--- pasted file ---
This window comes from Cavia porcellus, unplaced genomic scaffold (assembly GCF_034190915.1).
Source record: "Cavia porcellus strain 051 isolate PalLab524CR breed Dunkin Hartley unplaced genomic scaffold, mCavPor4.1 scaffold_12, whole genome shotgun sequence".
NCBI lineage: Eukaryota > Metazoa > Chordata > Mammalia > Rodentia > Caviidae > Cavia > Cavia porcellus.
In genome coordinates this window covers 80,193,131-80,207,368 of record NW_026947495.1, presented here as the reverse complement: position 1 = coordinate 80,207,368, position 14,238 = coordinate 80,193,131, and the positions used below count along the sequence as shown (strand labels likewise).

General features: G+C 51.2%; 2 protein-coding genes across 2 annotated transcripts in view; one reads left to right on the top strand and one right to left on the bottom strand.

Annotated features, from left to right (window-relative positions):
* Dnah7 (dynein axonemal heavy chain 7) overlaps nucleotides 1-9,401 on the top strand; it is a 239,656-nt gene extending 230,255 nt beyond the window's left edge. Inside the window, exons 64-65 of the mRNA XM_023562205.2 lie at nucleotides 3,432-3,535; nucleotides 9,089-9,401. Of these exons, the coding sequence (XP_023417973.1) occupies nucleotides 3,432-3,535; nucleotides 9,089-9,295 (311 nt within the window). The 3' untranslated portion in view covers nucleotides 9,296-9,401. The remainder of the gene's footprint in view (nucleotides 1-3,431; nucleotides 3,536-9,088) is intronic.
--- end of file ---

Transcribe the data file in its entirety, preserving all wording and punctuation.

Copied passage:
This window comes from Cavia porcellus, unplaced genomic scaffold (assembly GCF_034190915.1).
Source record: "Cavia porcellus strain 051 isolate PalLab524CR breed Dunkin Hartley unplaced genomic scaffold, mCavPor4.1 scaffold_12, whole genome shotgun sequence".
NCBI lineage: Eukaryota > Metazoa > Chordata > Mammalia > Rodentia > Caviidae > Cavia > Cavia porcellus.
In genome coordinates this window covers 80,193,131-80,207,368 of record NW_026947495.1, presented here as the reverse complement: position 1 = coordinate 80,207,368, position 14,238 = coordinate 80,193,131, and the positions used below count along the sequence as shown (strand labels likewise).

General features: G+C 51.2%; 2 protein-coding genes across 2 annotated transcripts in view; one reads left to right on the top strand and one right to left on the bottom strand.

Annotated features, from left to right (window-relative positions):
* Dnah7 (dynein axonemal heavy chain 7) overlaps nucleotides 1-9,401 on the top strand; it is a 239,656-nt gene extending 230,255 nt beyond the window's left edge. Inside the window, exons 64-65 of the mRNA XM_023562205.2 lie at nucleotides 3,432-3,535; nucleotides 9,089-9,401. Of these exons, the coding sequence (XP_023417973.1) occupies nucleotides 3,432-3,535; nucleotides 9,089-9,295 (311 nt within the window). The 3' untranslated portion in view covers nucleotides 9,296-9,401. The remainder of the gene's footprint in view (nucleotides 1-3,431; nucleotides 3,536-9,088) is intronic.